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Commissioner Jacqie McWilliams’ drive to transform CIAA shows no signs of slowing

‘We’re gonna celebrate the highs and the lows and continue to grow,’ says the leader of the oldest HBCU athletic conference after 11 years at the helm

During her tenure as commissioner of the Central Intercollegiate Athletic Association, Jacqie McWilliams has moved the CIAA basketball tournament from longtime host city Charlotte, North Carolina, to Baltimore, eliminated a conference deficit, expanded membership, approved an apparel deal with Under Armour and increased the number of corporate sponsorships.

Now entering her 11th year in charge, McWilliams has accomplished many of her goals for the conference by prioritizing its success as a whole over that of individual member institutions. Founded in 1912, the CIAA is the oldest historically Black college and university athletic conference in the country.

“I can look at everything I’ve done, and we are not the same conference,” McWilliams told Andscape. “We’re the same conference, but we’re not the same conference that’s delivering the same thing. We are almost all digital, [and] it’s a blessing to see what we’ve done.”

McWilliams believes her longevity in the role has aided her in transforming the conference.

“I’ve never been anywhere [for] 10 years. That’s an accomplishment,” she said with a laugh. “I didn’t need to change the positions, I needed to change the mindset and the culture to stay in the position. So for the next 10 years, I’m gonna stand on the shoulders of some of these giants and those folks who established this conference, and we’re gonna celebrate the highs and the lows and continue to grow.”

After taking over in September 2012, McWilliams solved a deficit by shrinking the conference budget for several years and persuading schools to invest more money. After experiencing the coronavirus pandemic, the conference also set aside money in case of emergencies so it wouldn’t have to shut down operations.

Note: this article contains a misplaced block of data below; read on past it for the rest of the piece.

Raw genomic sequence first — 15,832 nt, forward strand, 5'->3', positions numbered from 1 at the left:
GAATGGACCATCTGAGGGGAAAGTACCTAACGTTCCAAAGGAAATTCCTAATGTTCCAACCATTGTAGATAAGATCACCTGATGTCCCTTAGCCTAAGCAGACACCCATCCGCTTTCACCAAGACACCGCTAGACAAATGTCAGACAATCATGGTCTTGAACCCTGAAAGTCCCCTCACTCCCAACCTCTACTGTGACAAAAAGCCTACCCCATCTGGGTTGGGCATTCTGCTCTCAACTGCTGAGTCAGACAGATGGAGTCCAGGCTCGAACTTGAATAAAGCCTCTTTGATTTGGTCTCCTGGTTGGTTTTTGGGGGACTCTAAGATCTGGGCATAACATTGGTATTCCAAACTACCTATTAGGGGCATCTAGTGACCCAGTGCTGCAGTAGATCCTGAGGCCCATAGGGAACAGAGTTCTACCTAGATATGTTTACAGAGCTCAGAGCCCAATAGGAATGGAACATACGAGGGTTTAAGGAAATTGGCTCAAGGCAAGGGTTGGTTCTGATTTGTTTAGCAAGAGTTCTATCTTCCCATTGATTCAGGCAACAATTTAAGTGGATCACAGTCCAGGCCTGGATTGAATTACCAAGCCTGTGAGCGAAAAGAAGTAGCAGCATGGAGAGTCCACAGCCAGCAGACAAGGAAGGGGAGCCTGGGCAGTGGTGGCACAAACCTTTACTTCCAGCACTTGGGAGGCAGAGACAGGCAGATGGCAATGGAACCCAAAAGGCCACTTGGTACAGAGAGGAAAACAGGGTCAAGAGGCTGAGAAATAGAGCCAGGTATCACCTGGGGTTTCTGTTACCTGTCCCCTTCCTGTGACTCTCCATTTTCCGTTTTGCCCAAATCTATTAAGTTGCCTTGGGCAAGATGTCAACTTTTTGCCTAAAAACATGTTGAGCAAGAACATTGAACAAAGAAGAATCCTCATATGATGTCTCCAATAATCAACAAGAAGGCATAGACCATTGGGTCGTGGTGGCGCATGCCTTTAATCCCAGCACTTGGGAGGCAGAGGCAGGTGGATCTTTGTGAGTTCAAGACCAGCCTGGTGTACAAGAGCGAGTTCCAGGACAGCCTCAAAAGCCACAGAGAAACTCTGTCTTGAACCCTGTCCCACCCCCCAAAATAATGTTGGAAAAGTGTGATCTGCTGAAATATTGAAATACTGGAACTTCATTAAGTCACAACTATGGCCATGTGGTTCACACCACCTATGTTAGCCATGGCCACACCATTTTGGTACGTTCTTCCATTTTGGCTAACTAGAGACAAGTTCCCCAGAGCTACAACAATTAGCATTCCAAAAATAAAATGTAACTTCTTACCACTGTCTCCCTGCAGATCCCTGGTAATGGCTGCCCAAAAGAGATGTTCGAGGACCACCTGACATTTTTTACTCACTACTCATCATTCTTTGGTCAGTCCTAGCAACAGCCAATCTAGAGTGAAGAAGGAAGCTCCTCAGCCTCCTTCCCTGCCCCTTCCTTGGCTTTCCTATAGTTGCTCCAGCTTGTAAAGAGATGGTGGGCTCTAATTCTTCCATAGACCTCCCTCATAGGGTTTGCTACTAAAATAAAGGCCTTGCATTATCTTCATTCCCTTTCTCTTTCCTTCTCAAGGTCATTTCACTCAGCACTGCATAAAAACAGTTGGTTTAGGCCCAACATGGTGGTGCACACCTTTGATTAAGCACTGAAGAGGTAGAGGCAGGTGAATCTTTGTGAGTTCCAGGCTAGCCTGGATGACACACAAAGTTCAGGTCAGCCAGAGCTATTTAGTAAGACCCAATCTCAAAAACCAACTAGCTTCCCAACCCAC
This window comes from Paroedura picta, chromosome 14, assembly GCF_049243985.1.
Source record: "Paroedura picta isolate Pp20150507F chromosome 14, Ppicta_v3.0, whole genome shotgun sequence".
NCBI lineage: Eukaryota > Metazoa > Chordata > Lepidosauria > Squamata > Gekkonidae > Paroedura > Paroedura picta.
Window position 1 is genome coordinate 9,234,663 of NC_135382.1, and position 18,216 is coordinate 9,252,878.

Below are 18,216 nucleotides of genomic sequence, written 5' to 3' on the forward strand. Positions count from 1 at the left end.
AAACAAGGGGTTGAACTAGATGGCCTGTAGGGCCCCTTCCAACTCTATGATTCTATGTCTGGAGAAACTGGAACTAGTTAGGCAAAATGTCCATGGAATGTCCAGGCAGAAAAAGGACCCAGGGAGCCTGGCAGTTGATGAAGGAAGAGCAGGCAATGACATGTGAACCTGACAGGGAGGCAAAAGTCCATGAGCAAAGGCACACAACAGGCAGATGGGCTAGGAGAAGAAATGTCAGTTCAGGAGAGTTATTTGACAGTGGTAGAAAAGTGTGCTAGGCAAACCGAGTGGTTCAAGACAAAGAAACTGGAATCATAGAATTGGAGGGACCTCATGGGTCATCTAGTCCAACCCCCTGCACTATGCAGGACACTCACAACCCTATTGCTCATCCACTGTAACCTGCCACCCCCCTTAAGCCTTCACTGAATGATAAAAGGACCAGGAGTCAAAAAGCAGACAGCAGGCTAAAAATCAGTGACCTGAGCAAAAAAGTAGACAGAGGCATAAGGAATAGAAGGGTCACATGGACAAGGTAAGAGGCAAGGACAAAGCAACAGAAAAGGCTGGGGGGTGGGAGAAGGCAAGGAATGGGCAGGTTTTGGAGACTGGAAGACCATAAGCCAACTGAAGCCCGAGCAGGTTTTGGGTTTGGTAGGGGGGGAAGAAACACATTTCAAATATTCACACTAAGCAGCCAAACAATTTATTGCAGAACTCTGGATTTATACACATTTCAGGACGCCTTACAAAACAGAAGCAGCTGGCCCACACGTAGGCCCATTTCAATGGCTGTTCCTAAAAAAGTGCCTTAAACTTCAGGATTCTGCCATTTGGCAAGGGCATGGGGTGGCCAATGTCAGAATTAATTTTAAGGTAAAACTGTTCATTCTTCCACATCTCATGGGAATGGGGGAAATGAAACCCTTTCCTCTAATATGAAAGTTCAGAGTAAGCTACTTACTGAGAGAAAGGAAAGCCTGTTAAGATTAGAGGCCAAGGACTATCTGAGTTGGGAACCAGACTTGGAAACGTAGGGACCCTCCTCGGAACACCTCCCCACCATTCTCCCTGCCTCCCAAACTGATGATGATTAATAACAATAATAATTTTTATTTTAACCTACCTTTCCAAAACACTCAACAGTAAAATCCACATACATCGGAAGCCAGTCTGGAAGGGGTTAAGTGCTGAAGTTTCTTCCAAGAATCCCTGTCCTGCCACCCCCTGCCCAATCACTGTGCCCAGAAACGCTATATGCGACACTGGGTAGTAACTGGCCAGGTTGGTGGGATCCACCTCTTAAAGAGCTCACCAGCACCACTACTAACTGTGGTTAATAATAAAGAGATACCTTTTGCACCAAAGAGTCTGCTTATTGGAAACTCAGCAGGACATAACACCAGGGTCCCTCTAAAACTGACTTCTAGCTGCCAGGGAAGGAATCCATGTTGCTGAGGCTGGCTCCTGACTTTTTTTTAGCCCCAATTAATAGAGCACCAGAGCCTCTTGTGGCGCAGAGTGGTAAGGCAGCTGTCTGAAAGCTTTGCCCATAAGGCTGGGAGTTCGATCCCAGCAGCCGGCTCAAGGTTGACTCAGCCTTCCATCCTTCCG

“I feel like we’re in the best position ever. … We finally have a reserve. That’s been a big deal and it’s gonna grow,” McWilliams said. “It’s hard to mess up finances right now because you got people who really understand the importance of what resources are needed for this conference to thrive.”

Winston-Salem State University athletic director Etienne Thomas has spent more than a decade collectively in administrative roles in the CIAA, including nine years at North Carolina Central when the Eagles were a Division II program and three years in her current role. She noticed an immediate change when she returned to the CIAA as Winston-Salem State’s athletic director in 2019.

“McWilliams has very much transformed us into that business entity, and you like that, but it’s with the student-athlete focus,” Thomas said. “She’s focused on our student-athletes having a great experience but making sure that we are fiscally solvent and sound.”

McWilliams’ formula for transformation relies heavily on increasing the economic power of the conference and revenue for member institutions. In 2018, the CIAA signed a multiyear apparel and equipment deal with Under Armour, which helped lower equipment costs for schools. By moving the basketball tournament to Baltimore, the city also raised additional funds for the conference that were paid out to the schools, and in June 2022, the city agreed to extend the current contract for the tournament through 2025.

The addition and renewal of corporate sponsors such as Coca-Cola, Food Lion and Wells Fargo increased the CIAA’s revenue distribution to schools, which most member institutions use to fund scholarships and renovate facilities, Thomas said. The conference, which currently has 12 full members, announced in December that Bluefield State is expected to join as a full-time member for the 2023-24 season. It’s the second school added under McWilliams since Claflin in 2018.